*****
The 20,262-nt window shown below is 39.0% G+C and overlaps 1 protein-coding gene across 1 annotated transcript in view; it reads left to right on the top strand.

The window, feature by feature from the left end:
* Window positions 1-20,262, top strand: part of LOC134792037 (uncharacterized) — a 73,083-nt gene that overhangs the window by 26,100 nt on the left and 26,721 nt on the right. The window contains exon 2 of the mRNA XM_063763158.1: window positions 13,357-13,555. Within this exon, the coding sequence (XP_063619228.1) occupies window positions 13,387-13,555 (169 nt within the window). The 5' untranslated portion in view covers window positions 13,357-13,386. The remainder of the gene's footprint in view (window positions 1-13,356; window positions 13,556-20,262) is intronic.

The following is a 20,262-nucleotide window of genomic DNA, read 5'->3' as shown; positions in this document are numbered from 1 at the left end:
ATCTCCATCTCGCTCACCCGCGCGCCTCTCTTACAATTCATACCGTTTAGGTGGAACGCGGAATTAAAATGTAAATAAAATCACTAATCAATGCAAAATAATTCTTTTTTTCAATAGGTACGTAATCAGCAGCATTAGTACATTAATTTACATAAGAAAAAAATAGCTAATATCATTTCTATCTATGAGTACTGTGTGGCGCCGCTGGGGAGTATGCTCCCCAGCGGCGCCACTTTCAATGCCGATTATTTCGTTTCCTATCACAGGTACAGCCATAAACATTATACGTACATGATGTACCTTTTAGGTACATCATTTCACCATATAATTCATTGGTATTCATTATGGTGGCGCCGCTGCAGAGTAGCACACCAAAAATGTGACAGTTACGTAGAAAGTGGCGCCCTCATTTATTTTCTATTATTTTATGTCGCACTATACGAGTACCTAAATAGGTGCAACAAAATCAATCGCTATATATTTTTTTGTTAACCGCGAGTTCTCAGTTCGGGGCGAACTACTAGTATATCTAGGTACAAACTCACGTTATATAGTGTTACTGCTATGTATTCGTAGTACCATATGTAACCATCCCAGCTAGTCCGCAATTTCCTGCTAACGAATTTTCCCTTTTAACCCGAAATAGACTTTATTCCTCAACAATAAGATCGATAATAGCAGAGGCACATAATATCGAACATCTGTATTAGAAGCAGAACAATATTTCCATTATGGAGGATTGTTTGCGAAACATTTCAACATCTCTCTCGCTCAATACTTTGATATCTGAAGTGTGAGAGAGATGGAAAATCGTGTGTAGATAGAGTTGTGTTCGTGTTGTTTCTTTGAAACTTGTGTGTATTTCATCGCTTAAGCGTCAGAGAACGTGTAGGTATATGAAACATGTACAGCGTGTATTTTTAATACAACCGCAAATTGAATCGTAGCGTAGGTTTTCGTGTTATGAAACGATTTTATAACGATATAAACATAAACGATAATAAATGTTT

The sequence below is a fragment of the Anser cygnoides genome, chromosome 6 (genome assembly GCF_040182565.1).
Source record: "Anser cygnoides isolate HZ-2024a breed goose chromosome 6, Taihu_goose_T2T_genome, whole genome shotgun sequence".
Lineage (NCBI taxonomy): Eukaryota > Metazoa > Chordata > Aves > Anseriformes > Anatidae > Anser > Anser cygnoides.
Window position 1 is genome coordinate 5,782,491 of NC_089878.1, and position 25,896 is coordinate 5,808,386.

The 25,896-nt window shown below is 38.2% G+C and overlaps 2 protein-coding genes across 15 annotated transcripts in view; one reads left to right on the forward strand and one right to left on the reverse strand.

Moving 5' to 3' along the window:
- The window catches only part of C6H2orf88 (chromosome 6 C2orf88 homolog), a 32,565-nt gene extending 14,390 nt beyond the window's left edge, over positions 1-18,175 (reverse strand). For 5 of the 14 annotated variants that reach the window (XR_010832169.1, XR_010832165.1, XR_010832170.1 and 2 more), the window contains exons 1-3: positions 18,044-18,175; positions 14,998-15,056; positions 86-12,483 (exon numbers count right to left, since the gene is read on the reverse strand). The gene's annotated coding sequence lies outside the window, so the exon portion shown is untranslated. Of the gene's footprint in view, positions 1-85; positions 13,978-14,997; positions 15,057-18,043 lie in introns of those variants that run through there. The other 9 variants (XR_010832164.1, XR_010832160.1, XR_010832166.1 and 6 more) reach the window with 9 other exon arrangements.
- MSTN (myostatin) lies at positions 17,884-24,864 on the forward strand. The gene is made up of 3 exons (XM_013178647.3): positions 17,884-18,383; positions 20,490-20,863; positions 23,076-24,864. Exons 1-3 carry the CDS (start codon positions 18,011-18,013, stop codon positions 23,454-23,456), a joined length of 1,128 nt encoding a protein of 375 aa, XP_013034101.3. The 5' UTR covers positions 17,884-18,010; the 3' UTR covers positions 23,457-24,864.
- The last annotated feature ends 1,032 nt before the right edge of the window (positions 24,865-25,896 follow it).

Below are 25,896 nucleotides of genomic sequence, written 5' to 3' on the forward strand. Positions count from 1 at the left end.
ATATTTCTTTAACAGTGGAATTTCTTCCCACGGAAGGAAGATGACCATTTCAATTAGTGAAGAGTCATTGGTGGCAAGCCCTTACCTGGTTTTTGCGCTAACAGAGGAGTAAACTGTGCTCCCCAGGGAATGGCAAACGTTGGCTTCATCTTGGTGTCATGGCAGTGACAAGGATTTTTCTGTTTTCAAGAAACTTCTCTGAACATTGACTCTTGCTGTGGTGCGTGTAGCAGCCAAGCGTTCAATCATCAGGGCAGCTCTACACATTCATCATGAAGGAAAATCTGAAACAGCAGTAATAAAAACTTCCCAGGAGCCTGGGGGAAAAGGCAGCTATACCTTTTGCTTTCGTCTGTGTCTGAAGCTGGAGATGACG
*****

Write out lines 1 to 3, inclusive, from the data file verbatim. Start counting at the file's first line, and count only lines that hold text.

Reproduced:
The 20,262-nt window shown below is 39.0% G+C and overlaps 1 protein-coding gene across 1 annotated transcript in view; it reads left to right on the top strand.

The window, feature by feature from the left end:
* Window positions 1-20,262, top strand: part of LOC134792037 (uncharacterized) — a 73,083-nt gene that overhangs the window by 26,100 nt on the left and 26,721 nt on the right. The window contains exon 2 of the mRNA XM_063763158.1: window positions 13,357-13,555. Within this exon, the coding sequence (XP_063619228.1) occupies window positions 13,387-13,555 (169 nt within the window). The 5' untranslated portion in view covers window positions 13,357-13,386. The remainder of the gene's footprint in view (window positions 1-13,356; window positions 13,556-20,262) is intronic.